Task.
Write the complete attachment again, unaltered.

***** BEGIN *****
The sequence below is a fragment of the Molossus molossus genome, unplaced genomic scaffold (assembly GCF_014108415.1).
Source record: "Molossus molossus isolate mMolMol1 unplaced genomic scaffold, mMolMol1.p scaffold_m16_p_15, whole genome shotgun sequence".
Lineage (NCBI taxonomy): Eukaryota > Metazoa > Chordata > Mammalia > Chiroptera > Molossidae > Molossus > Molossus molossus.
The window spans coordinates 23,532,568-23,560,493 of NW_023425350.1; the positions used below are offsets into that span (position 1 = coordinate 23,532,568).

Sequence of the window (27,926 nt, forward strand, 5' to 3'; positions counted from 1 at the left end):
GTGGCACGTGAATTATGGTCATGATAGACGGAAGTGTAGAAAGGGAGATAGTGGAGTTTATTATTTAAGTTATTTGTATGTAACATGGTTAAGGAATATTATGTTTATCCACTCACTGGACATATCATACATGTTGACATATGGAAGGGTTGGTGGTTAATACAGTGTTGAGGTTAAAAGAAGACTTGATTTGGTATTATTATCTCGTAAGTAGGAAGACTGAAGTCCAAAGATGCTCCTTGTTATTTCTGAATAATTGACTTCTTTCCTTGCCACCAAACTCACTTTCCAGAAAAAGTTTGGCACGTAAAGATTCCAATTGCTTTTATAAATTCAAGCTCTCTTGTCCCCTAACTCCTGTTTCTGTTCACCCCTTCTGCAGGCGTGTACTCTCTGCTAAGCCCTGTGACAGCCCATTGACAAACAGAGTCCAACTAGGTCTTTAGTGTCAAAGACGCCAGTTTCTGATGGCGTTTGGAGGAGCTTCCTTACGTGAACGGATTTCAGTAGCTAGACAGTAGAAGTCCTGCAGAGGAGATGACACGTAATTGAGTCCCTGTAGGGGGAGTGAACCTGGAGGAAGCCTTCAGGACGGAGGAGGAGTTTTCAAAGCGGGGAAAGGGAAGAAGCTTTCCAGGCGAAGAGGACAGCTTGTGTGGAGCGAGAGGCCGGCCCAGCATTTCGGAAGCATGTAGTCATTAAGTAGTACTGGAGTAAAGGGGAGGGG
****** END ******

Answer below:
The sequence below is a fragment of the Molossus molossus genome, unplaced genomic scaffold (assembly GCF_014108415.1).
Source record: "Molossus molossus isolate mMolMol1 unplaced genomic scaffold, mMolMol1.p scaffold_m16_p_15, whole genome shotgun sequence".
Lineage (NCBI taxonomy): Eukaryota > Metazoa > Chordata > Mammalia > Chiroptera > Molossidae > Molossus > Molossus molossus.
The window spans coordinates 23,532,568-23,560,493 of NW_023425350.1; the positions used below are offsets into that span (position 1 = coordinate 23,532,568).

Sequence of the window (27,926 nt, forward strand, 5' to 3'; positions counted from 1 at the left end):
GTGGCACGTGAATTATGGTCATGATAGACGGAAGTGTAGAAAGGGAGATAGTGGAGTTTATTATTTAAGTTATTTGTATGTAACATGGTTAAGGAATATTATGTTTATCCACTCACTGGACATATCATACATGTTGACATATGGAAGGGTTGGTGGTTAATACAGTGTTGAGGTTAAAAGAAGACTTGATTTGGTATTATTATCTCGTAAGTAGGAAGACTGAAGTCCAAAGATGCTCCTTGTTATTTCTGAATAATTGACTTCTTTCCTTGCCACCAAACTCACTTTCCAGAAAAAGTTTGGCACGTAAAGATTCCAATTGCTTTTATAAATTCAAGCTCTCTTGTCCCCTAACTCCTGTTTCTGTTCACCCCTTCTGCAGGCGTGTACTCTCTGCTAAGCCCTGTGACAGCCCATTGACAAACAGAGTCCAACTAGGTCTTTAGTGTCAAAGACGCCAGTTTCTGATGGCGTTTGGAGGAGCTTCCTTACGTGAACGGATTTCAGTAGCTAGACAGTAGAAGTCCTGCAGAGGAGATGACACGTAATTGAGTCCCTGTAGGGGGAGTGAACCTGGAGGAAGCCTTCAGGACGGAGGAGGAGTTTTCAAAGCGGGGAAAGGGAAGAAGCTTTCCAGGCGAAGAGGACAGCTTGTGTGGAGCGAGAGGCCGGCCCAGCATTTCGGAAGCATGTAGTCATTAAGTAGTACTGGAGTAAAGGGGAGGGG